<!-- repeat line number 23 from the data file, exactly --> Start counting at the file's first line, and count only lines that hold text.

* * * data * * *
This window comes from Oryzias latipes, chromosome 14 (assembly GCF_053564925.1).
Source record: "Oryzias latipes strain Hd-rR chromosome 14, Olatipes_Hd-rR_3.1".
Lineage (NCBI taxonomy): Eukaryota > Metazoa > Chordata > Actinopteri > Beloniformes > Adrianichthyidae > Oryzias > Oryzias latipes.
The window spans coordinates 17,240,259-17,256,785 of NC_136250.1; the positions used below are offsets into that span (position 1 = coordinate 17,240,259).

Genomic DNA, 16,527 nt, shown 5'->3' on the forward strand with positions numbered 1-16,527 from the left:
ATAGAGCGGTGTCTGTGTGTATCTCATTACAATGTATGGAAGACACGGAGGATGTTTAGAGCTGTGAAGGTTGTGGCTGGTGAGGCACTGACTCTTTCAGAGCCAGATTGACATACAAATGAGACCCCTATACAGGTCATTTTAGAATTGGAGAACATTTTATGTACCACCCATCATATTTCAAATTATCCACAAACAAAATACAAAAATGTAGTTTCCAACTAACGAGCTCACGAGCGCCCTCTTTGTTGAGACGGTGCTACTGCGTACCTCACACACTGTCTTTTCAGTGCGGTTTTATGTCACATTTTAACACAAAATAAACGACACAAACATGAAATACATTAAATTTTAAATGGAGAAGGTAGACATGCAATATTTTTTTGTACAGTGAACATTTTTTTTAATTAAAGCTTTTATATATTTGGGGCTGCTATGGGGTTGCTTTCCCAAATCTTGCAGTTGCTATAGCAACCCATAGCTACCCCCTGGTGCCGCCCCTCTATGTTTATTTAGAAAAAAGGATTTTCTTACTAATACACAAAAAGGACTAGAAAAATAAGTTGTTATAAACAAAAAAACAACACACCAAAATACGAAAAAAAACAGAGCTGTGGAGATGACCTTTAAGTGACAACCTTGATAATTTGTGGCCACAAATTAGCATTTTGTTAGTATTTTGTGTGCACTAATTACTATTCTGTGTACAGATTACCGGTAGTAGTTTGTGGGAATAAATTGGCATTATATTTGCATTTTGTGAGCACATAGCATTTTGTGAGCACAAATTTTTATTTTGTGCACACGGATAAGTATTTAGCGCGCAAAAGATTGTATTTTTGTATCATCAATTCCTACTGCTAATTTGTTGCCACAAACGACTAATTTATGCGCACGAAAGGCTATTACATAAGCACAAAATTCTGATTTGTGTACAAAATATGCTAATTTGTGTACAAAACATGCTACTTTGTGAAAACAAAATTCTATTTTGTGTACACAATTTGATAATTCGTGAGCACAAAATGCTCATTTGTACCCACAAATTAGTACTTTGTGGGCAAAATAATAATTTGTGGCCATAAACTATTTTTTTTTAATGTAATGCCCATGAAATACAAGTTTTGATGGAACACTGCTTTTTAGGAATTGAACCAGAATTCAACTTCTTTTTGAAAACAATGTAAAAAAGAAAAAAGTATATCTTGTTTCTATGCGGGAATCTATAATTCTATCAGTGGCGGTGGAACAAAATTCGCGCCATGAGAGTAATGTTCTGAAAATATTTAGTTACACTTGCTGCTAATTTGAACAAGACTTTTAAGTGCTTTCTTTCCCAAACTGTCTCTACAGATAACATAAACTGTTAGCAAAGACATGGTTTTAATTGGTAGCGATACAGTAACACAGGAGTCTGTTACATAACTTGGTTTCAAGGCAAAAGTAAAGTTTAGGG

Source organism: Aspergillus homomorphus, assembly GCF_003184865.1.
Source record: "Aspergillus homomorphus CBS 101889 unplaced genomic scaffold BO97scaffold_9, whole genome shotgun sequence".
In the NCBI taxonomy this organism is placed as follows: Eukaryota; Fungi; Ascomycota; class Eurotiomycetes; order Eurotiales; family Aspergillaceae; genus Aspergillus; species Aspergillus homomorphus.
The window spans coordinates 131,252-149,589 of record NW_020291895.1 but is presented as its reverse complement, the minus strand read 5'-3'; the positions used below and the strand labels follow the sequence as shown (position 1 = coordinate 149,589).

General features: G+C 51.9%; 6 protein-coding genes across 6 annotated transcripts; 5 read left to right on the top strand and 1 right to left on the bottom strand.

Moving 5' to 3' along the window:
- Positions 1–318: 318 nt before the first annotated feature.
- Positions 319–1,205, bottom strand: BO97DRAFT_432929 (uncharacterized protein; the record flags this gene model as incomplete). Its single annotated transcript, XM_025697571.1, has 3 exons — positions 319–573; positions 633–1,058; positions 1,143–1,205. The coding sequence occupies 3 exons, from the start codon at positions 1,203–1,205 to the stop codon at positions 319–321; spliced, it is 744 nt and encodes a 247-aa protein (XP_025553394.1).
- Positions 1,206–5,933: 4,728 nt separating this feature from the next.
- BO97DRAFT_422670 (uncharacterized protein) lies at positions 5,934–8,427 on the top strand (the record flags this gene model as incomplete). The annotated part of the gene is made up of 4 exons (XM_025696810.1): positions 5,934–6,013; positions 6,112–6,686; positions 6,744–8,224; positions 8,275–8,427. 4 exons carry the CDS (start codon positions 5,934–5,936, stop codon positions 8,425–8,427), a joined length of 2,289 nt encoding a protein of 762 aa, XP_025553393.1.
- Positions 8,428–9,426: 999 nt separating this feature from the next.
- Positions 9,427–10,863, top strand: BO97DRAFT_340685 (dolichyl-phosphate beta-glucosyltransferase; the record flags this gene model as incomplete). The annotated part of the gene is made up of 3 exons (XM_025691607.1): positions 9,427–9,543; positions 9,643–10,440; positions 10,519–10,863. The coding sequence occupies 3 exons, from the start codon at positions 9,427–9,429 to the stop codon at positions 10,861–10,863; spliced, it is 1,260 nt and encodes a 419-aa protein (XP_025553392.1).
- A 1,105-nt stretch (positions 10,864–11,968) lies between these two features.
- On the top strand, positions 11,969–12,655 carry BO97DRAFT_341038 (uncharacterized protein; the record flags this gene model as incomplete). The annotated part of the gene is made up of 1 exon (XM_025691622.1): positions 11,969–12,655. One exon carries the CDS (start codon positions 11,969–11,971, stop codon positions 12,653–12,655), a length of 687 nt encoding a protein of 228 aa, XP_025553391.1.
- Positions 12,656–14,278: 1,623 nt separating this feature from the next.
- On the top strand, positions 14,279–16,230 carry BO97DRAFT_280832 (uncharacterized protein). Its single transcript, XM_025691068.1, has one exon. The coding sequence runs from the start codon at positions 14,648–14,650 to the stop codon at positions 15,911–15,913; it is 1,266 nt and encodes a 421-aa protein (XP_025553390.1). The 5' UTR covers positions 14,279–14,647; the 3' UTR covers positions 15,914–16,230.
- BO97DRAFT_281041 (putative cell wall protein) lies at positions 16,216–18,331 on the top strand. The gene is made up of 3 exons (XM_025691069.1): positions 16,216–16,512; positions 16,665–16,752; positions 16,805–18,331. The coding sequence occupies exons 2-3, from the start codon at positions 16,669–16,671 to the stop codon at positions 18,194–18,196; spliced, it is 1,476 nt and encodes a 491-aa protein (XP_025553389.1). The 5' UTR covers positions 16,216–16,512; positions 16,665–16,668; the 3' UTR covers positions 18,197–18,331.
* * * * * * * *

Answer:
- BO97DRAFT_281041 (putative cell wall protein) lies at positions 16,216–18,331 on the top strand. The gene is made up of 3 exons (XM_025691069.1): positions 16,216–16,512; positions 16,665–16,752; positions 16,805–18,331. The coding sequence occupies exons 2-3, from the start codon at positions 16,669–16,671 to the stop codon at positions 18,194–18,196; spliced, it is 1,476 nt and encodes a 491-aa protein (XP_025553389.1). The 5' UTR covers positions 16,216–16,512; positions 16,665–16,668; the 3' UTR covers positions 18,197–18,331.